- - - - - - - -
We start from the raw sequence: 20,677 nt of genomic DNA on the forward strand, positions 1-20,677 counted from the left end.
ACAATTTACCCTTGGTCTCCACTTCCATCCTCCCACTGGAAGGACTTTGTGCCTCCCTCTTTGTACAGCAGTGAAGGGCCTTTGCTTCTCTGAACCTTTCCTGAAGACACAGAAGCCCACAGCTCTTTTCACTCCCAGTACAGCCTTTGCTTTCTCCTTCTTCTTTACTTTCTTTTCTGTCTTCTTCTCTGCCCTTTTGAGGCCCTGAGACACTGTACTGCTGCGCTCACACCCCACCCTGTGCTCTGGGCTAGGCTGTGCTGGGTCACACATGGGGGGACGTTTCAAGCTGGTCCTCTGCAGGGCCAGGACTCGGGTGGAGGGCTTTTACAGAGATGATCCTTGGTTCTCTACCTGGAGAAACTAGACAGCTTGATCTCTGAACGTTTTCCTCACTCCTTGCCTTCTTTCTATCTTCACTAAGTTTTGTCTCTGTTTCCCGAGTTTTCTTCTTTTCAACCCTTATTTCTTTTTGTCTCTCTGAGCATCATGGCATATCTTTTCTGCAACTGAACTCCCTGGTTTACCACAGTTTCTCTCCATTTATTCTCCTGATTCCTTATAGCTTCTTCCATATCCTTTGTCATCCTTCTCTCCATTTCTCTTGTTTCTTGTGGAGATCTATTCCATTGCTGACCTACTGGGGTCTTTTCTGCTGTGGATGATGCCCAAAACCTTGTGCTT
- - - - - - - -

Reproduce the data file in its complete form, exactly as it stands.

We start from the raw sequence: 20,677 nt of genomic DNA on the forward strand, positions 1-20,677 counted from the left end.
ACAATTTACCCTTGGTCTCCACTTCCATCCTCCCACTGGAAGGACTTTGTGCCTCCCTCTTTGTACAGCAGTGAAGGGCCTTTGCTTCTCTGAACCTTTCCTGAAGACACAGAAGCCCACAGCTCTTTTCACTCCCAGTACAGCCTTTGCTTTCTCCTTCTTCTTTACTTTCTTTTCTGTCTTCTTCTCTGCCCTTTTGAGGCCCTGAGACACTGTACTGCTGCGCTCACACCCCACCCTGTGCTCTGGGCTAGGCTGTGCTGGGTCACACATGGGGGGACGTTTCAAGCTGGTCCTCTGCAGGGCCAGGACTCGGGTGGAGGGCTTTTACAGAGATGATCCTTGGTTCTCTACCTGGAGAAACTAGACAGCTTGATCTCTGAACGTTTTCCTCACTCCTTGCCTTCTTTCTATCTTCACTAAGTTTTGTCTCTGTTTCCCGAGTTTTCTTCTTTTCAACCCTTATTTCTTTTTGTCTCTCTGAGCATCATGGCATATCTTTTCTGCAACTGAACTCCCTGGTTTACCACAGTTTCTCTCCATTTATTCTCCTGATTCCTTATAGCTTCTTCCATATCCTTTGTCATCCTTCTCTCCATTTCTCTTGTTTCTTGTGGAGATCTATTCCATTGCTGACCTACTGGGGTCTTTTCTGCTGTGGATGATGCCCAAAACCTTGTGCTT